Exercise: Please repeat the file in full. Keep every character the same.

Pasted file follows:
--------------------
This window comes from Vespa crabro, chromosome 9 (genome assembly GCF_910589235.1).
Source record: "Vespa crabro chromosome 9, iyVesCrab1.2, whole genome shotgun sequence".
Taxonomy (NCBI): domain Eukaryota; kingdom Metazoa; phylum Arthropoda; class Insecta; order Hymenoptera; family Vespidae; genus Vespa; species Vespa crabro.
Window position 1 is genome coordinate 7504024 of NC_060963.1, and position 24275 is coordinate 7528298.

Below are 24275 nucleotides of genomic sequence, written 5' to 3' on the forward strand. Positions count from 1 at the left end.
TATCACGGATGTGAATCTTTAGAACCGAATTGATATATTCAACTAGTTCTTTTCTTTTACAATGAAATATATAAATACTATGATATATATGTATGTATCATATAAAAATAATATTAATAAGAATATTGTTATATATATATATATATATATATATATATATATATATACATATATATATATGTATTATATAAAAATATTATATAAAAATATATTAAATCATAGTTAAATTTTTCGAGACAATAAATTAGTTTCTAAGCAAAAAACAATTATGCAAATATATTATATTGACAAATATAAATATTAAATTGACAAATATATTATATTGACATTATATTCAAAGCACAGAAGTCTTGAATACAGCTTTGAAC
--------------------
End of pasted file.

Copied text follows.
This window comes from Vespa crabro, chromosome 9 (genome assembly GCF_910589235.1).
Source record: "Vespa crabro chromosome 9, iyVesCrab1.2, whole genome shotgun sequence".
Taxonomy (NCBI): domain Eukaryota; kingdom Metazoa; phylum Arthropoda; class Insecta; order Hymenoptera; family Vespidae; genus Vespa; species Vespa crabro.
Window position 1 is genome coordinate 7504024 of NC_060963.1, and position 24275 is coordinate 7528298.

Below are 24275 nucleotides of genomic sequence, written 5' to 3' on the forward strand. Positions count from 1 at the left end.
TATCACGGATGTGAATCTTTAGAACCGAATTGATATATTCAACTAGTTCTTTTCTTTTACAATGAAATATATAAATACTATGATATATATGTATGTATCATATAAAAATAATATTAATAAGAATATTGTTATATATATATATATATATATATATATATATATATATACATATATATATATGTATTATATAAAAATATTATATAAAAATATATTAAATCATAGTTAAATTTTTCGAGACAATAAATTAGTTTCTAAGCAAAAAACAATTATGCAAATATATTATATTGACAAATATAAATATTAAATTGACAAATATATTATATTGACATTATATTCAAAGCACAGAAGTCTTGAATACAGCTTTGAAC